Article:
Lucy visits the Tower of London and finds out all about the crown jewels, Henry VIII’s armour, and the legend of the ravens
Did you know that the Tower of London is visited by around three million tourists every year? We travelled there by riverboat, a half-hour journey from Westminster Pier. It’s a great way to spot lots of landmarks, including St Paul’s and The London Eye. From the river, you can also see striking buildings such as The Shard, and 30 St Mary Axe, better known as The Gherkin!
In days gone by, prisoners made their way to the Tower by barge, often passing the heads of recently-executed prisoners on spikes as they made their way from London Bridge to Traitors’ Gate.
The Yeomen Warders
The Warders were originally part of the Yeoman of the Guard, the monarch’s personal bodyguards. Their nickname of ‘Beefeaters’ arose as they were allowed as much meat as they could eat from the king’s table. King Henry VIII decided the Tower was worthy of their protection, and today 37 Yeomen Warders guard the tower.
As a ‘thank you’ for appearing on the Beefeater Gin bottle, each Warder is sent a bottle of gin on their birthday!
We joined one of their free, daily tours to learn more about this fascinating, iconic landmark.
The White Tower
Now a UNESCO World Heritage Site, the Tower has been a Royal Palace, the Royal Mint, a prison, an armoury – and a zoo! Building on the Tower began around 1070, after William the Conqueror became King. Wary of rebellion, he built his fortress palace as a way to defend his power and dominate both the skyline and the defeated Londoners. As most buildings then would have been single storey, it would have been an intimidating sight.
Seeing the armour actually worn by Henry VIII was absolutely amazing! And we were so lucky to catch an open-air play on the last days of Anne Boleyn.
The first London Zoo
From the 1200s until 1835, the Tower housed a menagerie of wild animals, including lions, elephants, and a polar bear. In 1235 King Henry III was given three leopards (which may have actually been lions) and his crest featured them – rather like the three lions which appear today on the England strip! London Zoo was founded with 150 animals from the Tower Menagerie. Today, wire sculptures remind visitors of the original animals who once lived here.
The Legend of the Ravens
Legend says that if the six resident ravens should leave, the Tower – and the Kingdom – will fall. So today, seven ravens live permanently in the Tower. Six plus a spare!
The Royal Mint
Coins weren’t just legal tender; they were also the only way for ordinary people to know what their monarch looked like! Until 1810, coins were made at the Tower, in an area that became known as Mint Street. It was dirty, dangerous work – the air was full of poisonous fumes, and losing an eye or a finger was common.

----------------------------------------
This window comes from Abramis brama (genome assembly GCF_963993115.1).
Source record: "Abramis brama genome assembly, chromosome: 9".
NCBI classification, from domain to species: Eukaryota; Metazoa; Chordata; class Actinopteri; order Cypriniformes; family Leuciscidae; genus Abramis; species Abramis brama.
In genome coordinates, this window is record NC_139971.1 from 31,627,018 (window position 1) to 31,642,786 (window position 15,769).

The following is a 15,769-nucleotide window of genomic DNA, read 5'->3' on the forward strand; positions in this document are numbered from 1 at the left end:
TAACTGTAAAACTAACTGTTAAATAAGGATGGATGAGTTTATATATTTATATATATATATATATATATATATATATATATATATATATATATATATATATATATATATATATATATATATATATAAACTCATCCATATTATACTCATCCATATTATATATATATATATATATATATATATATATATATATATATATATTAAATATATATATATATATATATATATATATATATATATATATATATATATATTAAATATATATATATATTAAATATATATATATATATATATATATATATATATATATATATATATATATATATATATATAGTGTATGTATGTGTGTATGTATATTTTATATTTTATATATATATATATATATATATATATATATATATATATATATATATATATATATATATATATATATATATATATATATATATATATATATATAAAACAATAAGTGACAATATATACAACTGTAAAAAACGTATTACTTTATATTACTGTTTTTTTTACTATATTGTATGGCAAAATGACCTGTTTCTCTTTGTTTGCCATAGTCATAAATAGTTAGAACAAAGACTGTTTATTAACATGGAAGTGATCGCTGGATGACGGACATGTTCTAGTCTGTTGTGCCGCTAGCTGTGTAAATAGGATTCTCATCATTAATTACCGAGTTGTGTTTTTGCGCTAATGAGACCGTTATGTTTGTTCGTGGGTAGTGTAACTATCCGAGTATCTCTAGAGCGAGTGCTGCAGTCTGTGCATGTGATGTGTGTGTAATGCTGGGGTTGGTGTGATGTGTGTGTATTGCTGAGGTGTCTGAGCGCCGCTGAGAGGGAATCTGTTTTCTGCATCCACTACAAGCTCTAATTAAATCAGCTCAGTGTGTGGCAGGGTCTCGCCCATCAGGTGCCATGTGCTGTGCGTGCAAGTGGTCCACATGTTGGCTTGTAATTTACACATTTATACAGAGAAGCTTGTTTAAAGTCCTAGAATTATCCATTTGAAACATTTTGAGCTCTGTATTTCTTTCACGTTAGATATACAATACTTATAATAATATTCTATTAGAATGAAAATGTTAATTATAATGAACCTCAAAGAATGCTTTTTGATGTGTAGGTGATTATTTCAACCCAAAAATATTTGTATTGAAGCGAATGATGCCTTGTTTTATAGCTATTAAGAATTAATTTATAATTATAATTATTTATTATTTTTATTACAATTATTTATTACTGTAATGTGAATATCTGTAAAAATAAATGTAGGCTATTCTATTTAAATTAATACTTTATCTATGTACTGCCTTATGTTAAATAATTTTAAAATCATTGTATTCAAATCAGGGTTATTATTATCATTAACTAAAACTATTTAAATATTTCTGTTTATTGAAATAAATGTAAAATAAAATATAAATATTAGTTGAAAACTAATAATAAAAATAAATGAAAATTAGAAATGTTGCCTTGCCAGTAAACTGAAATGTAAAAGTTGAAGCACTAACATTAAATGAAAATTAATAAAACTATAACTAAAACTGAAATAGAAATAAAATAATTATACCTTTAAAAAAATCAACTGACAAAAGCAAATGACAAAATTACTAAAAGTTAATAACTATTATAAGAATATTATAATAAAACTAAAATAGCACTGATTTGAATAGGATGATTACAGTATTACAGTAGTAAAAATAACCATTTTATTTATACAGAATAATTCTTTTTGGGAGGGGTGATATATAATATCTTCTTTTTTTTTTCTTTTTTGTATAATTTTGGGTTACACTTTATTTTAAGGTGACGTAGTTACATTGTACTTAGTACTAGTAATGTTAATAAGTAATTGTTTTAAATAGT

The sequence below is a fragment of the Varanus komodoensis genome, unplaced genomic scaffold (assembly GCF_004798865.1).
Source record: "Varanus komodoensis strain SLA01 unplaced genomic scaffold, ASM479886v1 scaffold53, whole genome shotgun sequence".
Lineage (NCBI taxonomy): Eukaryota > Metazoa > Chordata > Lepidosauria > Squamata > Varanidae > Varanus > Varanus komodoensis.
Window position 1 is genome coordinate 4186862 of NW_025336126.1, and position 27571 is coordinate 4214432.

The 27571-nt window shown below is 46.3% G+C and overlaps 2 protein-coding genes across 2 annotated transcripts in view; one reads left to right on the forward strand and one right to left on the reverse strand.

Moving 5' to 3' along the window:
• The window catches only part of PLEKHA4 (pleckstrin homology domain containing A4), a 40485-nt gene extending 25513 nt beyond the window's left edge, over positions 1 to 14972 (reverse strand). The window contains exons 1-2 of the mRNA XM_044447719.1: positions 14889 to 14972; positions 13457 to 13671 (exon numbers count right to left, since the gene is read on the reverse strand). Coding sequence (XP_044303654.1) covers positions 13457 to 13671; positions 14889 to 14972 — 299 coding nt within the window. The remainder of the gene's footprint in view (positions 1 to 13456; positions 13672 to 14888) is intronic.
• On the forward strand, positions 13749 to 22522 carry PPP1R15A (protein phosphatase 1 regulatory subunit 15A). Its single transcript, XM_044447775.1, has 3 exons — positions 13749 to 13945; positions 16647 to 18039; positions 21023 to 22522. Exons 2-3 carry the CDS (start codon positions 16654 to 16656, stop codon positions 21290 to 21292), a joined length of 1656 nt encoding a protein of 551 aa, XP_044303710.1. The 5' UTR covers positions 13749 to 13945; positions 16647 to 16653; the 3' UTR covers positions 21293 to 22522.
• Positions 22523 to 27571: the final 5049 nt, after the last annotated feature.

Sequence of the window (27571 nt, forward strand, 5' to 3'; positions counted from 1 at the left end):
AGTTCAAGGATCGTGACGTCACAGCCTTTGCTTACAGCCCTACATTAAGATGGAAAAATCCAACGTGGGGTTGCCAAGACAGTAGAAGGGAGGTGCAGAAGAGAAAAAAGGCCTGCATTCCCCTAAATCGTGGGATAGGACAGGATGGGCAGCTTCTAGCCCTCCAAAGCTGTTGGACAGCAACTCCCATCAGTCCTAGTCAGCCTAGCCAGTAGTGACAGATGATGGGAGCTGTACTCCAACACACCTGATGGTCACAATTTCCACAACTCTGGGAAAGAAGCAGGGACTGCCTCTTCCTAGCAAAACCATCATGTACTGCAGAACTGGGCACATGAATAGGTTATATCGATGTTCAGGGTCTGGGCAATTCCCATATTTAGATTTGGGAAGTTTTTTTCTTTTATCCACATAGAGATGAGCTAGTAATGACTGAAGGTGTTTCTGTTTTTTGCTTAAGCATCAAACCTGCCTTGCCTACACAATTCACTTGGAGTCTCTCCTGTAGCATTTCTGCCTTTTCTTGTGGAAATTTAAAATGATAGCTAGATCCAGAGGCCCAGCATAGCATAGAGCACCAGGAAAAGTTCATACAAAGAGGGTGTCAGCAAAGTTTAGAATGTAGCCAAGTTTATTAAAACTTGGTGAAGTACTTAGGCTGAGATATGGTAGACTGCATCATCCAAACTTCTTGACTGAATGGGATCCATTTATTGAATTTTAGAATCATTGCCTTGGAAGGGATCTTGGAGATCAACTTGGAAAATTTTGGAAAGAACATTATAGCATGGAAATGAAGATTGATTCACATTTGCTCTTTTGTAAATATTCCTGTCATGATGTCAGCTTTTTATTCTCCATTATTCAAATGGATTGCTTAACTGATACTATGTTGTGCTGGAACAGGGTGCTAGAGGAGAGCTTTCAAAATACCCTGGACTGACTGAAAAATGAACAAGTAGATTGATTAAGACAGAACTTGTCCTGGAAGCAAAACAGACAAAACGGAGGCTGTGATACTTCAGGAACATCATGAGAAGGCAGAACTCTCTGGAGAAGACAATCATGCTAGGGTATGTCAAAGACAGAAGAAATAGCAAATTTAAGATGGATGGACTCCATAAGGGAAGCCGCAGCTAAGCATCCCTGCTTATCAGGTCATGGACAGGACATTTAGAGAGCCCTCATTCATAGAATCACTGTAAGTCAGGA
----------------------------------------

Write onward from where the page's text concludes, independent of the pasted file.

Tampering with the coins was treason; if you were caught, punishment on conviction was the loss of your right hand. Further convictions meant a much more gruesome punishment for men – too ghastly to detail in the Friend! Women convicted of forgery could be burnt at the stake, or shipped off on a convict ship.
The Crown Jewels
Over 30 million people have visited the Jewel House, making the crown jewels possibly the most-visited objects in the UK, and perhaps the world. It’s a unique, working collection – many items are still used by the Queen for important ceremonies, such as the State Opening of Parliament. Signifying the monarch’s authority to lead and protect the nation, many of the objects were used for Elizabeth’s coronation in 1953.
The coronation regalia is designed to symbolise power and the passing of authority from one monarch to another. Intent on removing all symbols of the monarchy, the Parliamentarians melted down the originals at the Tower in 1649, but the crown jewels used since the coronation of Charles II in 1661 are here.
The mystery of the Princes in the Tower
When Edward IV died unexpectedly after a short illness in 1483, he left two sons, Edward and Richard, aged 9 and 12. Young Edward was lodged in the Tower prior to his coronation, as was tradition, and left in the care of his uncle, Richard, Duke of Gloucester. After being joined by his brother, the boys were seen playing occasionally …until gradually disappearing from sight altogether, and Richard took the throne.
In 1674, two small skeletons were unearthed, which on examination in 1933 were revealed to be those of two boys of similar ages. Charles II had the bones buried in Westminster Abbey, where they remain resting today.
The Chapel Royal of St Peter ad Vincula
Meaning ‘St Peter in Chains’, this is the parish church of the Tower. Among those buried here are three queens of England: Anne Boleyn, Catherine Howard, and Lady Jane Grey, as well as Henry’s erstwhile Chief Minister, Thomas Cromwell; Thomas More, his former Lord High Chancellor; and George Boleyn, brother of Anne.